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Project Brief:

Designing a pair of aesthetical speakers around existing components and mechanical principles.

Project Focus:

Handcraft prototyping


14 weeks project

The project has no direct affiliation with the brand.

Yamaha's pianos remain at the pinnacle of the industry. This enduring legacy inspired me to incorporate piano elements into the speaker.

The first upright piano in Japan

The first Yamaha grand piano

As the world's largest musical instrument manufacturer, Yamaha is involved in almost every field. The first product created by the Yamaha Corporation founder Torakusu Yamaha was Japan's first upright piano in 1900, and then the grand piano was made after that.


Key Values: concise, elegant, modern



Sketches (speaker + amplifier)

Infusing the design with elements reminiscent of the piano, including its iconic black and white keys and the timeless form of a grand piano.

S4 with start.jpg
S4 with start.jpg
S4 with start.jpg

Speaker Proportion Ideation

I began experimenting with the proportions of the speaker and amplifier digitally in 2D, evaluating the visual appeal.

Amplifier Proportion Ideation

Front View

Top View

Final Version Selection

For the final version, I curated this harmonious pair of speakers and amplifiers, fine-tuning the overall proportions for enhanced aesthetics and performance.

Two speaker front 3.161 ps.jpg
Amp front ortho 2.153.jpg

Yamaha's piano, elegant notes, through the air they dance,
Enhancing each moment, giving life a chance.
Elegant form, a visual delight,
In sound realms, they ignite.
Timbre, pitch, every tone,
Mellow speakers make a house a proper home.
Ebony, ivory, waves that sway,
Mellow's magic sweeps you away.

Mellow Amplifier

Amp front.144.jpg
Amp top 2.151.png
Amp front ortho 4.1.156.jpg
Amp back ortho with background.158.jpg

Mellow Speaker 

One speaker back view 2.172.png

Speaker grille cloth


Audio input ports

Speaker Label


machine tool-01.jpg

Prototype Process: Mellow's Design Journey

1. Prototype Trials

To become acquainted with the structure, I initially fabricated a basic speaker form using MDF and 1/8'' black acrylics, secured with glue.


I then tested various amplifier designs with laser-cut acrylics and precisely constructed the speaker using MDF. Subsequently, I added specific details to the front cover, including the speaker and screw holes.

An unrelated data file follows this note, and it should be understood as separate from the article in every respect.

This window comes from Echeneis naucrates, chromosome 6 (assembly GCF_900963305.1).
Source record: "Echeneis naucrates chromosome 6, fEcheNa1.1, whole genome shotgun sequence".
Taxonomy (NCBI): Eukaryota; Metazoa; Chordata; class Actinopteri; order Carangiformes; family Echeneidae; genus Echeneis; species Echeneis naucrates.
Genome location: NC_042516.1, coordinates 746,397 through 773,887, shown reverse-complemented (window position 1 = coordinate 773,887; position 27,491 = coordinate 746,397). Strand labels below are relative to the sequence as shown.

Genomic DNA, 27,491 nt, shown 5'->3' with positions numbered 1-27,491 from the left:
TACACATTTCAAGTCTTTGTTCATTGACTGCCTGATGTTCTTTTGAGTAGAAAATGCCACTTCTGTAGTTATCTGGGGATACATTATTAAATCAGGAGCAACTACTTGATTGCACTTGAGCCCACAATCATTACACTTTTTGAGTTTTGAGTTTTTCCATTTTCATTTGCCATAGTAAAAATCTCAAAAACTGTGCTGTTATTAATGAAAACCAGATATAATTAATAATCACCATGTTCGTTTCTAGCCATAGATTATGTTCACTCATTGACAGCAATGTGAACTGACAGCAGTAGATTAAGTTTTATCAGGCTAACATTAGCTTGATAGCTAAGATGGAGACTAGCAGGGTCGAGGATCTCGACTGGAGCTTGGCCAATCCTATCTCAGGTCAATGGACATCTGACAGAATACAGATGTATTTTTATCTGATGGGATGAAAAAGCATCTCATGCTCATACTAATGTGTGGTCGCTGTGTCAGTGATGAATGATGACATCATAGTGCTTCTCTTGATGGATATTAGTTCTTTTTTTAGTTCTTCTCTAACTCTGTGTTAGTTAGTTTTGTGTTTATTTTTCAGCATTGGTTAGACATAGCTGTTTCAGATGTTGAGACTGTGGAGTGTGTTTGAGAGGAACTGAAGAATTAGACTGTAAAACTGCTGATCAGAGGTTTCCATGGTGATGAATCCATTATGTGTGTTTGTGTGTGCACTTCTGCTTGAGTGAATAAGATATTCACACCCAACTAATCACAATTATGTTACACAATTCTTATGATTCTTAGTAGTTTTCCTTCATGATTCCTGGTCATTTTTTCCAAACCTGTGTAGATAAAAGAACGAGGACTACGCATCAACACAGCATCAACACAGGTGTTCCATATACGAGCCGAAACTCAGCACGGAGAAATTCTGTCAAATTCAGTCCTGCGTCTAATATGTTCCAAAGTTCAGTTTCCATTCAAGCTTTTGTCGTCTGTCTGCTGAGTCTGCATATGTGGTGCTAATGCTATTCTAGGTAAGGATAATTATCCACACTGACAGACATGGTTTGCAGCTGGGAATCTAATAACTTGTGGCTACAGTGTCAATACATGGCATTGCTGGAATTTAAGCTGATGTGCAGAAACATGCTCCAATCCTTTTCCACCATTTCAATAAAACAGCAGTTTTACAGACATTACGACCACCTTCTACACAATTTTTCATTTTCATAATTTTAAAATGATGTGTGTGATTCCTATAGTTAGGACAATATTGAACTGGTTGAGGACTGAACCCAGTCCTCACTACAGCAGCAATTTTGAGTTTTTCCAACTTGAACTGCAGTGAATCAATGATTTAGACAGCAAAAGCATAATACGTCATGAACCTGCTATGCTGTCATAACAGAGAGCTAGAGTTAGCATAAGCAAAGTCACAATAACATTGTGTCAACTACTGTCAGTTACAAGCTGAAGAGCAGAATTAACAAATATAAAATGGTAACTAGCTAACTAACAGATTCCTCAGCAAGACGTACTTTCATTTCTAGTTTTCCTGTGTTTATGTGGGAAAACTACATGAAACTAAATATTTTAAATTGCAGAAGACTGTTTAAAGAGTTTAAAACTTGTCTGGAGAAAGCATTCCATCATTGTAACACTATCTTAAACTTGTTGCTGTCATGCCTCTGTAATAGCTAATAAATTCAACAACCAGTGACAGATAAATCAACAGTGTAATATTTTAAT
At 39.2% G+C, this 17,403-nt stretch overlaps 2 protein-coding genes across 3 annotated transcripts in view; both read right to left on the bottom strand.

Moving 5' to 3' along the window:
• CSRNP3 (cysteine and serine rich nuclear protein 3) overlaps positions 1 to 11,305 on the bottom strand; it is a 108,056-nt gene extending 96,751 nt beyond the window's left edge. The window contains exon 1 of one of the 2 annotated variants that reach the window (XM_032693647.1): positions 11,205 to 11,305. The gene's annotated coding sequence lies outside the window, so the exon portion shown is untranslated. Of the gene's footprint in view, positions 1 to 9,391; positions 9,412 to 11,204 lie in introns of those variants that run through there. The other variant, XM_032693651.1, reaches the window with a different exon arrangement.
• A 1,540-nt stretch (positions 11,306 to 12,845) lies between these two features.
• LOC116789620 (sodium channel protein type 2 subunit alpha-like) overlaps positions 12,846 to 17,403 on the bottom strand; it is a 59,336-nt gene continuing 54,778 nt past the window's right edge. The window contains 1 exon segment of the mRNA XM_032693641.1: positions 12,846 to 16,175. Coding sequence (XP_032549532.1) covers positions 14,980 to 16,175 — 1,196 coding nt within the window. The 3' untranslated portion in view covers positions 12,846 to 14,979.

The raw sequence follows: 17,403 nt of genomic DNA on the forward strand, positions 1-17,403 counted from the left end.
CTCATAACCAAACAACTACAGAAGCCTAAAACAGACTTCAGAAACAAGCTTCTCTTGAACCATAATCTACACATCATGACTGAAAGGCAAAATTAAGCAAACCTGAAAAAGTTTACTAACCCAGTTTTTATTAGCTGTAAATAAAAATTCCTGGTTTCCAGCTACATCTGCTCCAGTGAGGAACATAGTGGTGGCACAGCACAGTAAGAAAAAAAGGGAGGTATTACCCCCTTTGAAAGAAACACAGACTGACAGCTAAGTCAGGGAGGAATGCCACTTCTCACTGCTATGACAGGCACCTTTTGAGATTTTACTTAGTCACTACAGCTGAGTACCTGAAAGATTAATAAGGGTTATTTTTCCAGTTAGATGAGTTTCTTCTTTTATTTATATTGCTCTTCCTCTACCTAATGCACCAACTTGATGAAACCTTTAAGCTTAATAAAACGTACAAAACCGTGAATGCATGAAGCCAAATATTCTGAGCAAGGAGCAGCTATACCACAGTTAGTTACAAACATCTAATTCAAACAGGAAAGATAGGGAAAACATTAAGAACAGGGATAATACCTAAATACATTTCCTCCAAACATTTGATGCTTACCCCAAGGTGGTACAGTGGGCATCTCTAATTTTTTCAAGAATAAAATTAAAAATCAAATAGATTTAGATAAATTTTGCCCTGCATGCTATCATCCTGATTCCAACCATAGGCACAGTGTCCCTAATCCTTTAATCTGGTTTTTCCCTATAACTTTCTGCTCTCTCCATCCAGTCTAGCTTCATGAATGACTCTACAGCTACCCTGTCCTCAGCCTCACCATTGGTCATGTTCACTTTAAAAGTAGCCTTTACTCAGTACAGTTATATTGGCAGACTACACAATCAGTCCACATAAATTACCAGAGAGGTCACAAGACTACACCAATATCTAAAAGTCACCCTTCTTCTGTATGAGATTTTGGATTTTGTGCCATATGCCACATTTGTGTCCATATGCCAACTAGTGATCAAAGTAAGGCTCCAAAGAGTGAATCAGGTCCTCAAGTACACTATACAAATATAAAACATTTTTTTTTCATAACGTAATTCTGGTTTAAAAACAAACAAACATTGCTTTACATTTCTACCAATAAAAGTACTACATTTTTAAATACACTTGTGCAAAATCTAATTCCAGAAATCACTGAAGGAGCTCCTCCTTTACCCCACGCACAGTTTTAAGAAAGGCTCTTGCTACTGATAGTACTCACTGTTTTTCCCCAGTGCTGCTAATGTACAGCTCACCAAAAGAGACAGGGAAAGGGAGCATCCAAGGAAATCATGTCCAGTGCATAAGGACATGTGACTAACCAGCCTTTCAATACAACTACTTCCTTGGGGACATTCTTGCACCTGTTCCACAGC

Fine-tuned the speaker and amplifier proportions and experimented with different forms for the speaker's base.

2. Speakers Making & Sand & Paint

Applied shellac to the surface of the MDF speaker to prevent corrosion, followed by sanding with 500-grit sandpaper for a smooth finish.

Utilized Bondo to address gaps, then sanded with 500-grit sandpaper. This process was repeated at least twice, then sanding with higher grit sandpaper (800-1000) until the surface achieved a smooth texture.

Applied three coats of primer, progressively using higher grit sandpaper for each sanding session.

3. White Coat Spray

Now, it is time to spary the white "piano key."

4. Proof of Concept for AMP With 10 Pound Foam

Once satisfied with the amplifier's appearance, I began planning the placement of internal components and control knobs.

5. AMP Making

Having confirmed the concept's viability, I utilized 20-pound foam for the final amplifier construction, as the initial 10-pound foam didn't provide the necessary stability.

The AMP comprises three components: the top piece with an embedded compartment for the amp board and a cut-out for the volume button; a middle piece with openings for power and speaker input jacks; and a bottom piece for the enclosure.

6. Spray AMP

The 20-pound foam surface was first coated with shellac for protection, then sanded smooth using 500-grit sandpaper. Any holes were filled with Bondo before applying primer coats. This same process was repeated for the speaker.

7. Seal Coat Spray

Sprayed a coat of black paint to the amplifier.

Now, they are set for completion with applying a seal coat.

8. AMP Support Making Process

  • Prepared a well-mixed 50:50 ratio of white and green silicone RTV.

  • Fashioned a base for the foot.

  • Enclosed it with acrylic boards.

  • Placed it in a low-temperature oven and heated it for 15 minutes.

  • Removed the acrylic walls, fully submerging the entire foot with an additional layer of silicone mixture.

  • Heated it again for another 15 minutes.

  • Removed the base, creating the first hole. Extracted the 20-pound foam foot from the silicone mold, then cut another hole adjacent to the first hole for overflow casting.

  • Mixed casting A (yellow) and B (clear) in equal weight proportions (e.g., if 5 oz of casting A is 7 grams, then mixed with 7 grams of casting B).

  • Thoroughly stirred the mixture and poured it into the silicone mold through the first hole until it overflowed from the second hole.

  • Waited until the casting dried, typically around 20 minutes.

  • Extracted the casting foot.

  • Replicated the remaining feet.

  • Sanded and applied a black paint finish.

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